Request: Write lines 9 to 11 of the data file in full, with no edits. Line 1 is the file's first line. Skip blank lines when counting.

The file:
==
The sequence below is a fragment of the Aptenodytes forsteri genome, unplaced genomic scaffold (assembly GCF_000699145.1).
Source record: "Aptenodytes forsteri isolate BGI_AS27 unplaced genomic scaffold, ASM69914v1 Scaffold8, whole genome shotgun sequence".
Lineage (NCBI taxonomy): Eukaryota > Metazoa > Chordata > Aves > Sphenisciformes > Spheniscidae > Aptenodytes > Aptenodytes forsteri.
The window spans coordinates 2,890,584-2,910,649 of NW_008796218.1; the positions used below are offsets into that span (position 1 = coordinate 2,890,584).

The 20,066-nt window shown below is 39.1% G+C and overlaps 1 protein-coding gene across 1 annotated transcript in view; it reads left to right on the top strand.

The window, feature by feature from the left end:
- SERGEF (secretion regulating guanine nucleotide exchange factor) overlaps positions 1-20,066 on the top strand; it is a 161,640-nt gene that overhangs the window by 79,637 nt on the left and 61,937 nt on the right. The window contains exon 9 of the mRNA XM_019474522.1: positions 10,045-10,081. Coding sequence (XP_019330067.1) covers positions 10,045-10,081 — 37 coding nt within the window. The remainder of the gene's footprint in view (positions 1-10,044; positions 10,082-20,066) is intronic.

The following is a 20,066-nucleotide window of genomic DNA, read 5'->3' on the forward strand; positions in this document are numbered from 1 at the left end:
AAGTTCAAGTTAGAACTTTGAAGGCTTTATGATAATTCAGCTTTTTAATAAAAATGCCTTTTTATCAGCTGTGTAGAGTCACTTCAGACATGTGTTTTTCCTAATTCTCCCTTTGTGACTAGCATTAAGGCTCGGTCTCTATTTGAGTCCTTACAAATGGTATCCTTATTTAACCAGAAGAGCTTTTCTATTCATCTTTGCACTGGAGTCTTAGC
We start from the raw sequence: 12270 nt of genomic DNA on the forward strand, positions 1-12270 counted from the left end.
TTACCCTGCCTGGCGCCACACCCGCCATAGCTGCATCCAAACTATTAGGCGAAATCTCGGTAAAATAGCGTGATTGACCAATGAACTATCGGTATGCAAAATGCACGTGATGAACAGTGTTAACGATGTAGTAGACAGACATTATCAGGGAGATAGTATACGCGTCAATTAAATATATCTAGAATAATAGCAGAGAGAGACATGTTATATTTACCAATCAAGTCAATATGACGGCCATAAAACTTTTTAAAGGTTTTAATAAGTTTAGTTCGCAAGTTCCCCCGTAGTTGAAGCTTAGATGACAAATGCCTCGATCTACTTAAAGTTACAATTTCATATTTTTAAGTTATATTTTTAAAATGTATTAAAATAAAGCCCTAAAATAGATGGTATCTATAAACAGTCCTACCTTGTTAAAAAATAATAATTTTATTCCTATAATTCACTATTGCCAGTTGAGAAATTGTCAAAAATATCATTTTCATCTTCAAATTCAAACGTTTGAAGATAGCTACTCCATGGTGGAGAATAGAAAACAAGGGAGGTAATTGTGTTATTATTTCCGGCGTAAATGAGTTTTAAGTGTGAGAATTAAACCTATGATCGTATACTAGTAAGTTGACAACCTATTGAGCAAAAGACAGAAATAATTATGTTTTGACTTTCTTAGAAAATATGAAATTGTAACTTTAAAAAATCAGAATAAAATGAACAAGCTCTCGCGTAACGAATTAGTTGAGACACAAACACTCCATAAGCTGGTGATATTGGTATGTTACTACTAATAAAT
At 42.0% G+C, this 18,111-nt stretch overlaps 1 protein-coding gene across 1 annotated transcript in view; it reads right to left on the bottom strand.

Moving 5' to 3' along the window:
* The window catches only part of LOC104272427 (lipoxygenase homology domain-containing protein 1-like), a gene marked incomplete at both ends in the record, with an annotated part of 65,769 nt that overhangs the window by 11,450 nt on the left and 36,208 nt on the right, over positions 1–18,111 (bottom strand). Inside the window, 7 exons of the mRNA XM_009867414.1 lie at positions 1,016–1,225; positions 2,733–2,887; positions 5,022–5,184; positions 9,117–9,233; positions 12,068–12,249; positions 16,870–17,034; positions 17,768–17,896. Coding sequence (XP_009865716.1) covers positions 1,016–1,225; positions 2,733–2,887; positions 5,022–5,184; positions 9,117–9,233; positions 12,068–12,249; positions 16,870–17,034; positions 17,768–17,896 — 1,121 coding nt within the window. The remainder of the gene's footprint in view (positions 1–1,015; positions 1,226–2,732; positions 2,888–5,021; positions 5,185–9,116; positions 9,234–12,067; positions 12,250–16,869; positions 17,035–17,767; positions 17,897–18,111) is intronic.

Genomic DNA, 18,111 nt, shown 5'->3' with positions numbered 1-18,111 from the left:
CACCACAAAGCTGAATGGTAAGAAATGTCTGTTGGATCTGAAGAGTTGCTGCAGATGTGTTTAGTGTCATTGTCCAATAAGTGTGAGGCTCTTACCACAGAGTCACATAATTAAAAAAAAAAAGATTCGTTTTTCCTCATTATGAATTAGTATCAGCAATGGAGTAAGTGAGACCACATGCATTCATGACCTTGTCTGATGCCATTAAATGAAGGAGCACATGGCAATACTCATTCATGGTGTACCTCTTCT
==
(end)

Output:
AAGTTCAAGTTAGAACTTTGAAGGCTTTATGATAATTCAGCTTTTTAATAAAAATGCCTTTTTATCAGCTGTGTAGAGTCACTTCAGACATGTGTTTTTCCTAATTCTCCCTTTGTGACTAGCATTAAGGCTCGGTCTCTATTTGAGTCCTTACAAATGGTATCCTTATTTAACCAGAAGAGCTTTTCTATTCATCTTTGCACTGGAGTCTTAGC
We start from the raw sequence: 12270 nt of genomic DNA on the forward strand, positions 1-12270 counted from the left end.
TTACCCTGCCTGGCGCCACACCCGCCATAGCTGCATCCAAACTATTAGGCGAAATCTCGGTAAAATAGCGTGATTGACCAATGAACTATCGGTATGCAAAATGCACGTGATGAACAGTGTTAACGATGTAGTAGACAGACATTATCAGGGAGATAGTATACGCGTCAATTAAATATATCTAGAATAATAGCAGAGAGAGACATGTTATATTTACCAATCAAGTCAATATGACGGCCATAAAACTTTTTAAAGGTTTTAATAAGTTTAGTTCGCAAGTTCCCCCGTAGTTGAAGCTTAGATGACAAATGCCTCGATCTACTTAAAGTTACAATTTCATATTTTTAAGTTATATTTTTAAAATGTATTAAAATAAAGCCCTAAAATAGATGGTATCTATAAACAGTCCTACCTTGTTAAAAAATAATAATTTTATTCCTATAATTCACTATTGCCAGTTGAGAAATTGTCAAAAATATCATTTTCATCTTCAAATTCAAACGTTTGAAGATAGCTACTCCATGGTGGAGAATAGAAAACAAGGGAGGTAATTGTGTTATTATTTCCGGCGTAAATGAGTTTTAAGTGTGAGAATTAAACCTATGATCGTATACTAGTAAGTTGACAACCTATTGAGCAAAAGACAGAAATAATTATGTTTTGACTTTCTTAGAAAATATGAAATTGTAACTTTAAAAAATCAGAATAAAATGAACAAGCTCTCGCGTAACGAATTAGTTGAGACACAAACACTCCATAAGCTGGTGATATTGGTATGTTACTACTAATAAAT